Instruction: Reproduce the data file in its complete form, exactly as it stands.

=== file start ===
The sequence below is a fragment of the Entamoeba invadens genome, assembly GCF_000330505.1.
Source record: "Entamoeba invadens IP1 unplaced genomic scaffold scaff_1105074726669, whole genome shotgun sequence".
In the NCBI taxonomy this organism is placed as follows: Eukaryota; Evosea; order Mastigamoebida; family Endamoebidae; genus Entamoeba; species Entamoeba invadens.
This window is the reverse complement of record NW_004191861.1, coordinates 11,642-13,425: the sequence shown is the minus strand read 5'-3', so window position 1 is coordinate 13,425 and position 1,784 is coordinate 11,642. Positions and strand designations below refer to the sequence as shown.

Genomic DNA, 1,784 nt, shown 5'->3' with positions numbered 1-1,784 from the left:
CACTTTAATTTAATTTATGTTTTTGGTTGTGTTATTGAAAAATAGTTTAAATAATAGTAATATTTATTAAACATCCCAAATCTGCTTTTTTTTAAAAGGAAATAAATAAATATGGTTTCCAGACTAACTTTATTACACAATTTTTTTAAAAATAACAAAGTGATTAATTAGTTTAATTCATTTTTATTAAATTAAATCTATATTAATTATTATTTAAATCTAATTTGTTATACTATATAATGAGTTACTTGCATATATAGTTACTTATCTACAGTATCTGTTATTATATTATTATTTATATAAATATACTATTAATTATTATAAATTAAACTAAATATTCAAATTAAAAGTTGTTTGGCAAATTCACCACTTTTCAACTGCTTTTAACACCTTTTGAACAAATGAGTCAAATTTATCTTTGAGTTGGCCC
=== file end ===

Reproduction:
The sequence below is a fragment of the Entamoeba invadens genome, assembly GCF_000330505.1.
Source record: "Entamoeba invadens IP1 unplaced genomic scaffold scaff_1105074726669, whole genome shotgun sequence".
In the NCBI taxonomy this organism is placed as follows: Eukaryota; Evosea; order Mastigamoebida; family Endamoebidae; genus Entamoeba; species Entamoeba invadens.
This window is the reverse complement of record NW_004191861.1, coordinates 11,642-13,425: the sequence shown is the minus strand read 5'-3', so window position 1 is coordinate 13,425 and position 1,784 is coordinate 11,642. Positions and strand designations below refer to the sequence as shown.

Genomic DNA, 1,784 nt, shown 5'->3' with positions numbered 1-1,784 from the left:
CACTTTAATTTAATTTATGTTTTTGGTTGTGTTATTGAAAAATAGTTTAAATAATAGTAATATTTATTAAACATCCCAAATCTGCTTTTTTTTAAAAGGAAATAAATAAATATGGTTTCCAGACTAACTTTATTACACAATTTTTTTAAAAATAACAAAGTGATTAATTAGTTTAATTCATTTTTATTAAATTAAATCTATATTAATTATTATTTAAATCTAATTTGTTATACTATATAATGAGTTACTTGCATATATAGTTACTTATCTACAGTATCTGTTATTATATTATTATTTATATAAATATACTATTAATTATTATAAATTAAACTAAATATTCAAATTAAAAGTTGTTTGGCAAATTCACCACTTTTCAACTGCTTTTAACACCTTTTGAACAAATGAGTCAAATTTATCTTTGAGTTGGCCC